Our view of the low-redshift Cosmic Web has been revolutionized by galaxy redshift surveys such as 6dFGS, SDSS and 2MRS. However, the trade-off between depth and angular coverage limits a systematic three-dimensional account of the entire sky beyond the Local Volume (z < 0.05). In order to reliably map the Universe to cosmologically significant depths over the full celestial sphere, one must draw on multiwavelength datasets and state-of-the-art photometric redshift techniques. We have undertaken a dedicated program of cross-matching the largest photometric all-sky surveys – 2MASS, WISE and SuperCOSMOS – to obtain accurate redshift estimates of millions of galaxies. The first outcome of these efforts – the 2MASS Photometric Redshift catalog (2MPZ, Bilicki et al. 2014a) – has been publicly released and includes almost 1 million galaxies with a mean redshift of z=0.08. Here we summarize how this catalog was constructed and how using the WISE mid-infrared sample together with SuperCOSMOS optical data allows us to push to redshift shells of z∼ 0.2 –0.3 on unprecedented angular scales. Our catalogs, with ∼ 20 million sources in total, provide access to cosmological volumes crucial for studies of local galaxy flows (clustering dipole, bulk flow) and cross-correlations with the cosmic microwave background such as the integrated Sachs-Wolfe effect or lensing studies.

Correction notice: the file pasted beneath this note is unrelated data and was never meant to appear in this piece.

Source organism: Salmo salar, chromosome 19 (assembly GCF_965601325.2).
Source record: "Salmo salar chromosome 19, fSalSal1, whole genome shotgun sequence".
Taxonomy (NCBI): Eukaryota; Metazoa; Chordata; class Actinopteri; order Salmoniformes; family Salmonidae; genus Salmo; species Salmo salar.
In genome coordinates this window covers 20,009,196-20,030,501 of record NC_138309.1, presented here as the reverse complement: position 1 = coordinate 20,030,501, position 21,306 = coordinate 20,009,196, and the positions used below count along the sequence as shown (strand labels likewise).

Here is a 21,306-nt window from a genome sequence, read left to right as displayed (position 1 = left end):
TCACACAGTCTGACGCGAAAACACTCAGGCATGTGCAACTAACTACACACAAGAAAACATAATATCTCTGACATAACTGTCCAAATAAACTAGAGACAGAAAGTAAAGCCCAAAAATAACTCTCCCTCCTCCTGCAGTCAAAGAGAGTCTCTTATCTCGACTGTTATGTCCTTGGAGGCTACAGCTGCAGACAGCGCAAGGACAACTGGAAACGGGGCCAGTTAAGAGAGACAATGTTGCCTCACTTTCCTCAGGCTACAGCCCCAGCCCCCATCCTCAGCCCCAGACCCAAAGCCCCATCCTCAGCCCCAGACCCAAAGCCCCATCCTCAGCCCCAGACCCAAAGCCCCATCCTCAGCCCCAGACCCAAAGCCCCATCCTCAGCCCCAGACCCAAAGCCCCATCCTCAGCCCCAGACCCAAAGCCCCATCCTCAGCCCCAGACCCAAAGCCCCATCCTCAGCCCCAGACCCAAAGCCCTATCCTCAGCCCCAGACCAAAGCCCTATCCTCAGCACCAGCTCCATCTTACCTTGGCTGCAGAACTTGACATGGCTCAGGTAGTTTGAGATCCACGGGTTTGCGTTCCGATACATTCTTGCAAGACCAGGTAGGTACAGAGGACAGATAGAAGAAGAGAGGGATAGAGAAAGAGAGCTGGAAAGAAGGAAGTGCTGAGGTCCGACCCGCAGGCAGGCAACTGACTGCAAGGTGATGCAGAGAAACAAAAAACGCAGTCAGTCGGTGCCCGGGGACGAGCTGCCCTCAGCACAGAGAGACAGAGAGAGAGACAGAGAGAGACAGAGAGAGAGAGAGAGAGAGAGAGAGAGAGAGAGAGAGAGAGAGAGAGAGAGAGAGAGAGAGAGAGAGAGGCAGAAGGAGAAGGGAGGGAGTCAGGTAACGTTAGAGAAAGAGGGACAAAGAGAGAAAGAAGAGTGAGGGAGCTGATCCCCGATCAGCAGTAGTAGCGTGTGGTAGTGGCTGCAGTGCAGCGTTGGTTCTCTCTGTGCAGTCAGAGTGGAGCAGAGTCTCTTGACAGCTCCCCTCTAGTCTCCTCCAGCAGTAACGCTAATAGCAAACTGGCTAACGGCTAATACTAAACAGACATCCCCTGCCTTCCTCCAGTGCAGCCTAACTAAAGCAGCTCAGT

In the Century since Slipher's first observations, roughly three million galaxy redshifts have been measured. The resulting maps of large-scale structure have taught us much of central importance in cosmology, ranging from the matter content of the universe to the study of the primordial density fluctuations. This talk aims to review some of the key observational and theoretical milestones on this journey, and to speculate about what the future may bring.